Time is of the essence . . . all two minutes. Think about the things you enjoy most in life. Close your eyes if it helps. For 99 percent of those things, the ideal would be to extend the experience as long as possible. America is all about volume, and the more we have of something we love, in general, the better. Not so at the Derby. In almost precisely 120 seconds, we are given a glimpse of greatness, and only a glimpse. ItÕs like looking at the ceiling of the Sistine Chapel without peripheral vision. Which makes the glimpse so fruitful, so heart-poundingly intense. And itÕs why the culmination is, yes, rapture.
Four-legged athletes donÕt talk . . . or cheat. There has yet to be a Kentucky Derby champion who has gloated, trash-talked, done a victory dance, pulled a Sharpie out from under its saddle, thanked God for its ability, said ÒHi MomÓ to millions who arenÕt its mom, or demanded a contract renewal upon its victory. And while seedy trainers keep doping an issue in horse racing, itÕs a hundred furlongs from the scandals that tire us so in human athletics. Steroids, amphetamines, alcohol, crack . . . words you wonÕt hear in this SaturdayÕs televised broadcast.
Room for the little guy. Whatever your childhood dreams may have been, odds are youÕre closer to being the next Willie Shoemaker than the next Willie Mays. How ironic and lovely that aboard these gigantic, muscle-bound, bred-for-power-and-speed animals we find men (and women) who weigh no more than 130 pounds, usually stand no taller than five-and-a-half feet. And with the exception of the sportÕs very best -- men like the late Shoemaker, Laffit Pincay, Pat Day, or Jerry Bailey -- jockeys are nowhere near the tax bracket of A-Rod, Kobe, or Peyton. They spend 12 months traveling from track to track, taking a mount wherever they can find one, risking their lives every time a gate opens, and with the same dream prancing through every last one of them: the first Saturday in May.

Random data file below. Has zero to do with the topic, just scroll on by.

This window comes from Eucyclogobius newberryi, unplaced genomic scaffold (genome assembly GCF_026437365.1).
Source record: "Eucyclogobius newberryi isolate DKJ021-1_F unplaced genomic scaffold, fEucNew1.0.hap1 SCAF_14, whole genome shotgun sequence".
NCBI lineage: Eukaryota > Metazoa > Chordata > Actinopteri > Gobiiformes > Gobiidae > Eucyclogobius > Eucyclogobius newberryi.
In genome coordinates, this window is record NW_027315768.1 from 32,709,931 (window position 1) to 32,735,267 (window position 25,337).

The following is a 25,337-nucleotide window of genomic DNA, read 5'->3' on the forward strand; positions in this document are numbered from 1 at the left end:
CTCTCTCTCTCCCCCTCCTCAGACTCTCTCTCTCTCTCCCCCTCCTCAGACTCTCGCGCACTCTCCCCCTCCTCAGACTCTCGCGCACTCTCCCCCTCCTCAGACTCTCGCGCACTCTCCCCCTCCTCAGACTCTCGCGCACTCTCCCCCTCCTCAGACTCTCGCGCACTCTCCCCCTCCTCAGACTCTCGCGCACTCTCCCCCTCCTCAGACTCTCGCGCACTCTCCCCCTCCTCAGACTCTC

Stars are born. With every passing year in which it doesnÕt happen, horse racingÕs Triple Crown earns another stripe as the single hardest achievement in American sport. And it all starts with the Derby. Win the run for the roses, and EVERYONE is rooting for you two weeks later at the Preakness Stakes in Baltimore. The Triple Crown is for all of us, the fan who waits in line at off-track betting sites as well as the Joe Six-Pack who skips his Saturday 18-hole foursome three times a year to see if (maybe?) weÕll see the next Secretariat. In more than 125 years, exactly 11 horses have won the Triple Crown. (For some perspective, 16 baseball players have won a Òtriple crown,Ó leading their league in batting average, home runs, and RBIs in the same season.) The current 26-year drought since the last winner (Affirmed in 1978) is the longest since Sir Barton finished the first sweep at the 1919 Belmont.
Sport as art. IÕll grant that Michael Jordan flying to the basket from the foul line -- filmed in slow motion -- is ballet in sneakers and shorts. And a pretty baseball swing will make my head tilt as it will when gazing at a meadow by Monet. But even these images donÕt match the muscle-shaking, four-legged symphony that is a thoroughbred in full flight. Perhaps itÕs seeing 2,000 pounds speeding by on such thin supports (my wife holds her breath the entire two minutes). Maybe itÕs the yearning we see in the bobbing of the beastÕs beautifully extended head, its nose being the first claim to victory and immortality. Together as a whole, the Kentucky Derby is artwork. The only sporting event all year I record, rewind, and replay in its entirety. Twice.
My pick for the 131st winner? Sun King.